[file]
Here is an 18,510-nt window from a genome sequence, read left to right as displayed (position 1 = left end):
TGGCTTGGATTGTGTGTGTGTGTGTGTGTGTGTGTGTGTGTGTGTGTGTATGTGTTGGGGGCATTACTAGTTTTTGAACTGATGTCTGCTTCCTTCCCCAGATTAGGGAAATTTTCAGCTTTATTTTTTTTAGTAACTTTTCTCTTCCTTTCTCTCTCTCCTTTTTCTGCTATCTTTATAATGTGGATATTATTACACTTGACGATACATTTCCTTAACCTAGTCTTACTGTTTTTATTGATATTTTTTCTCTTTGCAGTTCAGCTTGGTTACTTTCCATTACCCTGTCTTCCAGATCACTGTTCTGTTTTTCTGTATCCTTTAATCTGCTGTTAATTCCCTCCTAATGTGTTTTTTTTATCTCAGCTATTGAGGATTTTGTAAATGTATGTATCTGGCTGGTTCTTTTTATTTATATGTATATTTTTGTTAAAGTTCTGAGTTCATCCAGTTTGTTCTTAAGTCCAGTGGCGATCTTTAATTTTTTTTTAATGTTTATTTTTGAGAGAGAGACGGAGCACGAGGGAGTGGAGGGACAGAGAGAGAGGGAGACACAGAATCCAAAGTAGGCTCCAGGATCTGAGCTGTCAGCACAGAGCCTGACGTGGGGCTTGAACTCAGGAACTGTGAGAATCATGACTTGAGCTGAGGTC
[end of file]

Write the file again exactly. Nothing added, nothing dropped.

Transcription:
Here is an 18,510-nt window from a genome sequence, read left to right as displayed (position 1 = left end):
TGGCTTGGATTGTGTGTGTGTGTGTGTGTGTGTGTGTGTGTGTGTGTGTATGTGTTGGGGGCATTACTAGTTTTTGAACTGATGTCTGCTTCCTTCCCCAGATTAGGGAAATTTTCAGCTTTATTTTTTTTAGTAACTTTTCTCTTCCTTTCTCTCTCTCCTTTTTCTGCTATCTTTATAATGTGGATATTATTACACTTGACGATACATTTCCTTAACCTAGTCTTACTGTTTTTATTGATATTTTTTCTCTTTGCAGTTCAGCTTGGTTACTTTCCATTACCCTGTCTTCCAGATCACTGTTCTGTTTTTCTGTATCCTTTAATCTGCTGTTAATTCCCTCCTAATGTGTTTTTTTTATCTCAGCTATTGAGGATTTTGTAAATGTATGTATCTGGCTGGTTCTTTTTATTTATATGTATATTTTTGTTAAAGTTCTGAGTTCATCCAGTTTGTTCTTAAGTCCAGTGGCGATCTTTAATTTTTTTTTAATGTTTATTTTTGAGAGAGAGACGGAGCACGAGGGAGTGGAGGGACAGAGAGAGAGGGAGACACAGAATCCAAAGTAGGCTCCAGGATCTGAGCTGTCAGCACAGAGCCTGACGTGGGGCTTGAACTCAGGAACTGTGAGAATCATGACTTGAGCTGAGGTC